Many equate workplace bullying with schoolyard bullying. Workplace bullying is viewed as a children’s issue and not something that impacts adults. This assumption does not take into consideration the complex nature of workplace aggression. Rather, we assume that adults can manage, stop, and prevent workplace bullying. Adults who are not able to stop bullying are unskilled, weak, and not reliable. There is something wrong with adult workers who are unable to stop workplace bullying. We again, view receivers of bullying through a lens that distorts the truth and blames the victim for the problem.

We still have quite a few misguided assumptions about workplace receivers which impact how we view professionals who have experienced it . These beliefs cause us to judge and view receivers in a negative light, as unprofessional, and as not credible. The violence that receivers experience is one again not recognized. Like many others, receivers are forced to bear the scars from workplace bullying in silence because if they openly disclose, they are likely to once again be re-victimized.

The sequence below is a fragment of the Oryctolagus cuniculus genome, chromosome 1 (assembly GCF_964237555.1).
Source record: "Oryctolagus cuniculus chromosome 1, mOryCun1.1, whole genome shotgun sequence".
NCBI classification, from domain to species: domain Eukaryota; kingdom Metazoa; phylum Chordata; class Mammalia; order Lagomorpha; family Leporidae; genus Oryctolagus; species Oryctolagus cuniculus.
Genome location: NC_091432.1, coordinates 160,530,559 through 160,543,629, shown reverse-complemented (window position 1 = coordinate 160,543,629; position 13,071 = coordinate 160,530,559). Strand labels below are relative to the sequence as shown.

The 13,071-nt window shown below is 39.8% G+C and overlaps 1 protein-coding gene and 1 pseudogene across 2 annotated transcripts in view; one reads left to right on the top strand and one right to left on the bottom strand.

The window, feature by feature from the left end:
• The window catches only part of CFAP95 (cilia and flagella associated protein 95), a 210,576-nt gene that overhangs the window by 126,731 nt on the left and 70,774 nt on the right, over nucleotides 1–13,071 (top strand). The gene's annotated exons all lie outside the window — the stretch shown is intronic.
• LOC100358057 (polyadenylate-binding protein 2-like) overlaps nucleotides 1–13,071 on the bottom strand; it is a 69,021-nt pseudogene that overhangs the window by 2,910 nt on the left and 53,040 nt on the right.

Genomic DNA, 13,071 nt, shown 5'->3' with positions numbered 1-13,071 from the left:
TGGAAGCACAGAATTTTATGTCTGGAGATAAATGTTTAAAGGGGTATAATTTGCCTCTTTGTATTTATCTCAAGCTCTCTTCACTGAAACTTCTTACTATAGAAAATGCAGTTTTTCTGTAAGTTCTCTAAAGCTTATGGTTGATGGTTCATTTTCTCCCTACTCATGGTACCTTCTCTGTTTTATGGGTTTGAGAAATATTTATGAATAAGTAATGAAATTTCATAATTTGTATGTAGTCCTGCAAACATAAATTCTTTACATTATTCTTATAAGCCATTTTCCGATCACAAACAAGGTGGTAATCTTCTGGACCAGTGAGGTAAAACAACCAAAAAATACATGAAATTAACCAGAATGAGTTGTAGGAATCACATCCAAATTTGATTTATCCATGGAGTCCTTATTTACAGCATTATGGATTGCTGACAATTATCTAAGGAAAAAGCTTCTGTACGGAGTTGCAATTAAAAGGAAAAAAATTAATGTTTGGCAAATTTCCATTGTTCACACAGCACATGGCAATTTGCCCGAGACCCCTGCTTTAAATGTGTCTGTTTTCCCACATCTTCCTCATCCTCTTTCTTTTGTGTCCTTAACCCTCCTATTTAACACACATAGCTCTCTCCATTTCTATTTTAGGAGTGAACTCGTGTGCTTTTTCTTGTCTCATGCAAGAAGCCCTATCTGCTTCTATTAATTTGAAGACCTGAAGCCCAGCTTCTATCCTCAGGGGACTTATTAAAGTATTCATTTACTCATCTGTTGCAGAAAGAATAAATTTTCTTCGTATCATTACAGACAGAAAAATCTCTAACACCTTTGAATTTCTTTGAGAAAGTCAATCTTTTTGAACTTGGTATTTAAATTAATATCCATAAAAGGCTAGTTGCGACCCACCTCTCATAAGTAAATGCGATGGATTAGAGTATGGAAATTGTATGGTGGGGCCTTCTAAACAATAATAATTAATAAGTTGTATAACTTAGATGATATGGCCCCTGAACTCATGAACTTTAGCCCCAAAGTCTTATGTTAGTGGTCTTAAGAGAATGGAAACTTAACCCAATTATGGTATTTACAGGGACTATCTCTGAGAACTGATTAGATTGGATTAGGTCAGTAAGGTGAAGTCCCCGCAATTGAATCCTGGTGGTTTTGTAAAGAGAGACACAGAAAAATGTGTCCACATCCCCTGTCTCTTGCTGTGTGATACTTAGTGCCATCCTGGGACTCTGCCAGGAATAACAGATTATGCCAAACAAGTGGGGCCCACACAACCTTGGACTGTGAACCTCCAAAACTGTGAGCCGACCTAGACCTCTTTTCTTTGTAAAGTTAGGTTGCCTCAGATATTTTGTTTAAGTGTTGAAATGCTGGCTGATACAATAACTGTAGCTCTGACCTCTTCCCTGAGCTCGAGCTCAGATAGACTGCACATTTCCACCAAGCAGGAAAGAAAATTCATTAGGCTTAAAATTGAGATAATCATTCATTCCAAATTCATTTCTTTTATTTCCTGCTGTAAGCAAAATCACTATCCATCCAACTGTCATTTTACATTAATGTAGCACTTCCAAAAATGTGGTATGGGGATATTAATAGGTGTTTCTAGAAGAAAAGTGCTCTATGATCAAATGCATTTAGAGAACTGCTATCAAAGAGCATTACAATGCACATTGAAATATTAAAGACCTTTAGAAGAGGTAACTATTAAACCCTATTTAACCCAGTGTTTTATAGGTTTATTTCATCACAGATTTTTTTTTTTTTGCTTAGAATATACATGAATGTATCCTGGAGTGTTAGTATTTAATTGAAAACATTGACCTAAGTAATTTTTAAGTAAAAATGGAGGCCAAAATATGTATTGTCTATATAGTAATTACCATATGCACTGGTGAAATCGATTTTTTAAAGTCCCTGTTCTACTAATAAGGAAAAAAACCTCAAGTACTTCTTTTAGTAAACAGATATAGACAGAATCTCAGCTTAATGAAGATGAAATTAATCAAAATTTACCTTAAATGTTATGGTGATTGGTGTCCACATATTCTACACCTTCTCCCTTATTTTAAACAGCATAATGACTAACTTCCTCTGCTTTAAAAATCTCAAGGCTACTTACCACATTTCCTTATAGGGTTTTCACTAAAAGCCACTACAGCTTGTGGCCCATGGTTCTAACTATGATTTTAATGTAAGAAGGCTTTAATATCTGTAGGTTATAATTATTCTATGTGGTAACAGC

We need to start holding the aggressors of workplace bullying responsible for their behavior and remember it is their credibility that is the problem.

Don’t forget to check out my survival guide which is a helpful resource that identifies effective strategies for receivers of workplace bullying. If you or your organization is experiencing persistent workplace aggression, contact me at jankircher@jankircher.com or (320) 309-2360.